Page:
There are two seemingly simple yet extremely important factors that make The Conduit outstanding as a first-person shooter on the Wii: graphics and customization. From the very moment you boot up the game, it's clear to see just how much work went into the graphical presentation of the game. Particle effects, bump mapping, reflection and refraction, light projections, specular effects, interactive water, animated textures, and more are included in the game, which runs at a smooth 30 frames-per second. The Conduit stands up against the best looking games on the system, and we wouldn't hesitate to say it's the most visually impressive third-party Wii game on the market. As for customization, literally every part of the controls and every part of the interface is customizable. Players are able to change the HUD placement, the HUD transparency, the bounding box, turning speed, run speed, controller sensitivity, controller layout, and a lot more. It seems simple on the surface, but being able to customize everything means that no player should be disappointed by the controls. They're the best we've ever experienced in a console first-person shooter.
As cliched as it sounds, The Conduit is an outstanding experience if you only own a Wii. The multiplayer, graphics, and customization options are superb. Multiplatform owners, however, have little incentive to stop playing Halo or Call of Duty 4.
Game: The Conduit
Developed by: High Voltage Software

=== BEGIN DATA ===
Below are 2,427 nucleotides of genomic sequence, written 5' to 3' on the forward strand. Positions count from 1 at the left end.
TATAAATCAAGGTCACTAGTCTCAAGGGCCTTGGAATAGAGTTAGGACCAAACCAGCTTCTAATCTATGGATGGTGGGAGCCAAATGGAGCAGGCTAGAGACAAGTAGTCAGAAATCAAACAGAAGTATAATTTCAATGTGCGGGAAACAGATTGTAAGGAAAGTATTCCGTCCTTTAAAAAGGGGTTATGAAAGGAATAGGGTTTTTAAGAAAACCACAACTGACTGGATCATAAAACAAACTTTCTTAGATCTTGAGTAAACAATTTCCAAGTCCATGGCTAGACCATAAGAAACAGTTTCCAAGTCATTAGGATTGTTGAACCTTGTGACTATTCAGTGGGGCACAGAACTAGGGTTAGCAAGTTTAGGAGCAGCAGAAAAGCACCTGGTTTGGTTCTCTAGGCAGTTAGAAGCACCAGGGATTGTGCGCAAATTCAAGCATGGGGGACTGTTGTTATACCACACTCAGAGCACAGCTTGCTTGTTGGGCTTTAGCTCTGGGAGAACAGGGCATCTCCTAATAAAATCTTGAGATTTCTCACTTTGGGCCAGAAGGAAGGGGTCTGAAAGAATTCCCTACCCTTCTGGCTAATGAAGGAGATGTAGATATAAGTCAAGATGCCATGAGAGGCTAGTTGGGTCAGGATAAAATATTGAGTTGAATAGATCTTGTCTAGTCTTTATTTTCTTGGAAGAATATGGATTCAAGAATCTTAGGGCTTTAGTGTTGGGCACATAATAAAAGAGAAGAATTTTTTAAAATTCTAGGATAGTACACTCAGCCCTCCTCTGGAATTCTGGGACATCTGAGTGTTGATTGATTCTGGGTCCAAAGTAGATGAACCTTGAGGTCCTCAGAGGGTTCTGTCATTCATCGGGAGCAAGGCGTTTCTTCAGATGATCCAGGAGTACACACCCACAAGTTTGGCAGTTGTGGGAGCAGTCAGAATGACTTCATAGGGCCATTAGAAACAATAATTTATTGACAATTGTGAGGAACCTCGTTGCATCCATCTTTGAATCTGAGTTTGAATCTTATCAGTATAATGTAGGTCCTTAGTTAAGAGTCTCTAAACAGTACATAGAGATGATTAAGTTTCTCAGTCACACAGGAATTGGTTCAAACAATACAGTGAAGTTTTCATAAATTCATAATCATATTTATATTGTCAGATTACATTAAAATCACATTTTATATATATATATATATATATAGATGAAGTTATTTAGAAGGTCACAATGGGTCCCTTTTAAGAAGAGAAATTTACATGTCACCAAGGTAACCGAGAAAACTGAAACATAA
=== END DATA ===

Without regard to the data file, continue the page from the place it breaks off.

Genre: First-person Shooter
Release Date: NA: June 23, 2009; UK: July 10, 2009; AUS: July 16, 2009
Rating: ESRB: T; OFLC: M; PEGI: 16+
Supports WFC: Yes
N+ Superb Wii graphics
N+ Complete customization
N+ Extensive, fun, 12-player multiplayer
N+ Wii Speak support
N+ Excellent controls
N- Disappointing single-player campaign
N- Generic story
N- Lack of local multiplayer
2ND OPINION: Captain Seagull
Graphics are excellent, proof that if developers take time to make a good looking game, they can. The good looks are shown in bump mapping, textures, effects, and lighting. The buildings and environments still look low on polygon count though, but not bad by any means.
Single player is dated. It's basically Perfect Dark from N64, but you play as a guy. So while it's nothing to hate, because PD was really fun, there is just nothing new going on. It's good enough for you to want to complete, the incentive is not there to get you to replay the campaign.
Multiplayer is why anyone with an online Wii will want to pick this thing up - it's not just the only (good) multiplayer shooter on Wii, it's an amazing one! Since its release I have only played two matches with lag, and both matches had a full 12-player set. Otherwise, it's superb! The fun you get is the fun you had while playing Goldeneye 64, as long as your buddies have Wii Speak and time, you will end up playing Conduit all night long. The drawback is no local multiplayer, as it really should have been easy to do and they passed up on it. The ability to send a "Friend Request" to your Wii friends is really welcome; you never have to look at the Conduit friend code they gave you. If your friend accepts - you become Conduit friends too.
2nd Opinion N+ Points
N+ The visuals are top notch, even if buildings are extra generic.
N+ Complete customization of buttons, motion controls, AND the HUD!
N+ Amazing online play, flawless victory.
N+ Friend Requests. Delicious!
N+ Wii Speak support
N+ Excellent controls - fully customizable.
2nd Opinion N- Points
N- Generic single player campaign. Nothing new in game-play or story.
N- Lack of local multiplayer.
2nd Opinion JudgmeN+: 8.5